• Petri Virtanen
  • Marika TammeaidEmail author


This opening chapter provides an introduction to the contents of the book. This chapter maintains that public sector leaders do not assume greatness in leading people at birth or by accident. This applies to all leaders—ranging from the private sector to the public and non-governmental sectors. A leader’s charisma develops over time and in accordance with their experience. To achieve it, you will have to put yourself in ‘front of a mirror’ and to ask yourself what you are good at and what you are ready to do in order to make yourself a better leader. The future of public sector leadership notably differs from ‘old-school’ New Public Management. The world is now more complex and managing people and performance in it requires a new kind of mindset based on cooperation, mutual trust and learning. Public sector leaders are in a key position in the development of our societies. More is yet to come, however, if we listen to what future studies’ scholars say. According to them, the pace of change is set to increase dramatically; our world will change more in the coming decades than it has over the last few centuries. This chapter views future public sector leadership as becoming increasingly dependent on how the mindset of public leadership evolves and develops. The chapter introduces service-dominant logic, the theory of agile public institutions and organisations as well as strength-based positive psychology, which together constitute the foundations of public sector leadership. Together these elements help to nurture greater motivation among public sector employees and better service delivery to service users. Most of the ongoing and indeed forthcoming societal changes relate to technology. An essential element in these change processes is the reconfiguration of state and public institutions. The essential questions are: what will the role of the state be in future and how will public sector leaders perform their duties in this new and complex societal context? Focus, therefore, shifts towards the available tools and practices public sector leaders can deploy in developing their leadership skills.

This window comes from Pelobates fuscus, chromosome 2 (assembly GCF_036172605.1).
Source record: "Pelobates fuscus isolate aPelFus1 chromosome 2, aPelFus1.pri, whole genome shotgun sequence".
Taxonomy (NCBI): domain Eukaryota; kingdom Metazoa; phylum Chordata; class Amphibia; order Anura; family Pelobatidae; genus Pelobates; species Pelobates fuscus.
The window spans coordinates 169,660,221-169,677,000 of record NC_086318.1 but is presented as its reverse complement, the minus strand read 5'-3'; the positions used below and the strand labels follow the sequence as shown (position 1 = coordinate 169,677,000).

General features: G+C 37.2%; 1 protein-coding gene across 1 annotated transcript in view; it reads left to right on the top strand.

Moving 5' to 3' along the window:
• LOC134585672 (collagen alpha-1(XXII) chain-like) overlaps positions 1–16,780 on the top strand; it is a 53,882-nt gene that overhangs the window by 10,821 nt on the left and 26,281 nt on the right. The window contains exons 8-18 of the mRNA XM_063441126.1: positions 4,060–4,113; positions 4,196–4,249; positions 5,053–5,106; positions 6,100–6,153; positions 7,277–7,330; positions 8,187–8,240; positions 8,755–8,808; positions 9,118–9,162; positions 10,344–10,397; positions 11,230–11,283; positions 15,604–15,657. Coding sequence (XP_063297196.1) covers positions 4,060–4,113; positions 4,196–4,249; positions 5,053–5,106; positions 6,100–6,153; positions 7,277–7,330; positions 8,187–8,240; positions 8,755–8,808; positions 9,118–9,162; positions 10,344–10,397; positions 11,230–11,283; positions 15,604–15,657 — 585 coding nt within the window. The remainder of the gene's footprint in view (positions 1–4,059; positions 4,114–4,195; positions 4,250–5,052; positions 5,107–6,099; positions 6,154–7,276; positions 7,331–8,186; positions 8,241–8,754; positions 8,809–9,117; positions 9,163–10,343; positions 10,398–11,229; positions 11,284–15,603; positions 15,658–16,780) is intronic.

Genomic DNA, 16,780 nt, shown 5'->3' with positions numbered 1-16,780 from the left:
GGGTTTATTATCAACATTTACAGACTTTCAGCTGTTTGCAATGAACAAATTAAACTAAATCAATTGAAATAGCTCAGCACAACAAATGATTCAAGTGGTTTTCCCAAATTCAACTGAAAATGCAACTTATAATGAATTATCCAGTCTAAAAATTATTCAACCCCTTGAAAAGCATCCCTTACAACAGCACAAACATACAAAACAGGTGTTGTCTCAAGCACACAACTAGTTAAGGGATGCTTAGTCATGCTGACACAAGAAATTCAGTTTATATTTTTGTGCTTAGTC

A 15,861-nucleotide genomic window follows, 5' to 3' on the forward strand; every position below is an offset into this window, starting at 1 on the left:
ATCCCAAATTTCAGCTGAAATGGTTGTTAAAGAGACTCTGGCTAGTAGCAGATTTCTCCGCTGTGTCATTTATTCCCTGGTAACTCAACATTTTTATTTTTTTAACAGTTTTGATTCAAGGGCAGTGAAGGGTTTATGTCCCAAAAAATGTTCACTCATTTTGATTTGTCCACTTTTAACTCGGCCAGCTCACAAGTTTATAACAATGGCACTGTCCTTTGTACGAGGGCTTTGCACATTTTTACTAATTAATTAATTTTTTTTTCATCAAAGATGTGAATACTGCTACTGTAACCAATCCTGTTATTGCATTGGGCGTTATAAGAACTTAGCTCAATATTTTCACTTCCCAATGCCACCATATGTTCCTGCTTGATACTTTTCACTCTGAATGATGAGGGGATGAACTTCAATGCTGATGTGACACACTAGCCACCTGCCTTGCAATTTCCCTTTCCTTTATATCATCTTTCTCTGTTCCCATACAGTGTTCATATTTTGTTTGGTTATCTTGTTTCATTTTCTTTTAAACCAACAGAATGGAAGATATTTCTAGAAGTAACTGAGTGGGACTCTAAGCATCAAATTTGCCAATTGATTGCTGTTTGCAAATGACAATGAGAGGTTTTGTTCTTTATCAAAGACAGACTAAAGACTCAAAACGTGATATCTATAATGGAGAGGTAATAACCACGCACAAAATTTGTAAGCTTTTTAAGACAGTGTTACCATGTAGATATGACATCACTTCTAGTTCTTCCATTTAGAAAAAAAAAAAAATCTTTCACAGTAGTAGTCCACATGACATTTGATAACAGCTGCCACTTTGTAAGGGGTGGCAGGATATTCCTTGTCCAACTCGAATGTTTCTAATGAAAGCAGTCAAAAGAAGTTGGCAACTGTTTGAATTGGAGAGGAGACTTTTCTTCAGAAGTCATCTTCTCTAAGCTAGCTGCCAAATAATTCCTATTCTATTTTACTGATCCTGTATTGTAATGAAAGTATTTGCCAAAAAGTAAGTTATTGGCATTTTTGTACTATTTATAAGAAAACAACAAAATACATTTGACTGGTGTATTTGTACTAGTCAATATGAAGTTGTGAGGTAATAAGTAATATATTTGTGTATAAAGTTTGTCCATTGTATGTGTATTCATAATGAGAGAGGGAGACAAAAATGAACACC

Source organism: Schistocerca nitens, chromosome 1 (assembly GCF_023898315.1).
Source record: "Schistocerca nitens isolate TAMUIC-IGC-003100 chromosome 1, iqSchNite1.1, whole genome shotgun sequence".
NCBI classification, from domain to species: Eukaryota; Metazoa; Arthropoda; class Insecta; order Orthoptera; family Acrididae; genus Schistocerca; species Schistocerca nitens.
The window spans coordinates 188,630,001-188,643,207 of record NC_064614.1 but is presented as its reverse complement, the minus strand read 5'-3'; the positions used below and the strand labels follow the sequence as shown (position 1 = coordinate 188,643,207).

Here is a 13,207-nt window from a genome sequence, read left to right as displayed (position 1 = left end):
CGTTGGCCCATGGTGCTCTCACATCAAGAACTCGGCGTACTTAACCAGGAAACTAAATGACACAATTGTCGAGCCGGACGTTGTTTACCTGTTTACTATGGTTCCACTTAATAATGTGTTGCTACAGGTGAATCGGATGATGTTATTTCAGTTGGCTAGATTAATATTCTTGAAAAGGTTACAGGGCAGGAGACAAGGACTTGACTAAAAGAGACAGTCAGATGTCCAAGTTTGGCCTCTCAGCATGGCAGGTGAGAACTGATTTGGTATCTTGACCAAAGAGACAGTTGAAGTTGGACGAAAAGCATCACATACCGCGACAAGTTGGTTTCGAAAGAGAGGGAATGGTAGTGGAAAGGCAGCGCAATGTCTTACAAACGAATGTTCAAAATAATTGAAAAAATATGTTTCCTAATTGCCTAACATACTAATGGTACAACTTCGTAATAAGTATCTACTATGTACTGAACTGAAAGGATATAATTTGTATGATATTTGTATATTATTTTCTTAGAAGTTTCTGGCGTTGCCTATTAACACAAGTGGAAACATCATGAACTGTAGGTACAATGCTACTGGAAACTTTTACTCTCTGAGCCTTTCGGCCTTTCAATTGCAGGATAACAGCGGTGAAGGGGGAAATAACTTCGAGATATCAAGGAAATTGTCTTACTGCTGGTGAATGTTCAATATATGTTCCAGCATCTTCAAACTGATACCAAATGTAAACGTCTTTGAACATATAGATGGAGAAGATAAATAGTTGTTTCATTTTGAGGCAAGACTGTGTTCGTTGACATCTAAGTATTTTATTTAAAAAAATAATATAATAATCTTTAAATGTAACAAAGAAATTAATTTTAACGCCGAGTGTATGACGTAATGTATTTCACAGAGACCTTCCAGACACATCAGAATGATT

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Copyright information

© Springer Nature Switzerland AG 2020

Authors and Affiliations

  1. 1.ITLA FoundationHelsinkiFinland
  2. 2.University of VaasaVaasaFinland

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